Sullivan transferred to San Diego in 1960. In the 1970s, he worked at various Arizona locations, then went to Bullhead City.

Records show Sullivan retired in 1988, but then show him on "special assignment" to a veterans' facility in Prescott, Ariz., in 1993.

Sullivan ended up in a retirement home in San Diego where he died Sept. 19, 1999, of natural causes, according to his death certificate.

The Rev. Peter Dobrowski, the current pastor at the Bullhead City parish, said he was shocked to learn of Sullivan's past.

"I didn't even know about Father Sullivan's problems until very recently," Dobrowski said. "I knew there was a cloud over him but I had no idea how dark and real it was."

Officials in the Grand Rapids diocese also say they were unaware of the Arizona case. "It happened at another diocese, so we would have no record of it," spokeswoman Mary Haarman said.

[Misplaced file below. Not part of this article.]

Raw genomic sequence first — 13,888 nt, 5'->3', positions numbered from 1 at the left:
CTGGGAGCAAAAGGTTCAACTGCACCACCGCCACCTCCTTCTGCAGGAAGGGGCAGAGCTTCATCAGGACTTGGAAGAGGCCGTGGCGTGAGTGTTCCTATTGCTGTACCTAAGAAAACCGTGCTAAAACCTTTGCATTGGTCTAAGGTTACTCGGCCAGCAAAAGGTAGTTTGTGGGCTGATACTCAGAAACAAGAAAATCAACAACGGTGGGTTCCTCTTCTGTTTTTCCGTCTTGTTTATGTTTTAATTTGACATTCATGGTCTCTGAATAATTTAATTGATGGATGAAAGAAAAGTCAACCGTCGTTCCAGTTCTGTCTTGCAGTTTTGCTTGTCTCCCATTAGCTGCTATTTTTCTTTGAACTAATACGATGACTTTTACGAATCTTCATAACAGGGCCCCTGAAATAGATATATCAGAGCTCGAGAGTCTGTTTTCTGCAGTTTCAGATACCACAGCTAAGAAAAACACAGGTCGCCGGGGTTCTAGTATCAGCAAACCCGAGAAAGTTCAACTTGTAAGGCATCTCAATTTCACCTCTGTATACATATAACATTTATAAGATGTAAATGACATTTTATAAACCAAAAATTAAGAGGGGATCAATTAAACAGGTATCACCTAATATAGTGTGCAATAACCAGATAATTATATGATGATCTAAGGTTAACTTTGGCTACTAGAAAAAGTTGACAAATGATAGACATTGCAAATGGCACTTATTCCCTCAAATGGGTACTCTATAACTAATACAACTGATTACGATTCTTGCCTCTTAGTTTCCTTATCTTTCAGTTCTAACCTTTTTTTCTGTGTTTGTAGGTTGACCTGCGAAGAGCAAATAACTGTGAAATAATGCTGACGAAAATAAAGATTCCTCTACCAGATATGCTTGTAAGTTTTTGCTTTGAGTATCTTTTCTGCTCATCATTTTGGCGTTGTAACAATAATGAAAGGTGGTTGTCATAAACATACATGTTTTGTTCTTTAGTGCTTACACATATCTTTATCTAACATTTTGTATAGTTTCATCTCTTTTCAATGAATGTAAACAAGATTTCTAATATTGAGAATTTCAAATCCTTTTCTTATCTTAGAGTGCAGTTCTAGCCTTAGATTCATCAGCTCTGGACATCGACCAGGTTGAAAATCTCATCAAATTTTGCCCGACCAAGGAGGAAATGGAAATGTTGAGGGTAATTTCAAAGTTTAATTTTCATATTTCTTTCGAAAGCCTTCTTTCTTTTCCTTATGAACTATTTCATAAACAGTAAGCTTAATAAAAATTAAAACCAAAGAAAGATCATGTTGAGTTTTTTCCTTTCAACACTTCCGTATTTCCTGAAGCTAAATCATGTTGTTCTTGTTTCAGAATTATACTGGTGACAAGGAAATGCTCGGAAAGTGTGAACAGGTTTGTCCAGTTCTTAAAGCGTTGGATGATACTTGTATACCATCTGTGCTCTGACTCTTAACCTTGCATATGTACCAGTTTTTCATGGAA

In West Michigan, Haarman said the six people who have called since the Sullivan settlement became public locally have been referred to a victim assistance coordinator.

Meanwhile, attorney James Wernstrom -- who represented Grand Rapids victim Fran Heinemann -- says he is in negotiations with the diocese to get reparations for another Sullivan victim.

Heinemann said she confronted Sullivan about the abuse of herself and her sisters when she left a note in his prayer book while he was visiting her parents' home, saying she would tell if he didn't stop. He did stop, so the sisters did not pursue charges prior to the lawsuit.

"He came down the stairs after reading the note and he looked at me with just a murderous look in his eyes," she said. "I'm 57 now, but I still remember that look. But he never came back to our house.

"He was a bad, bad man."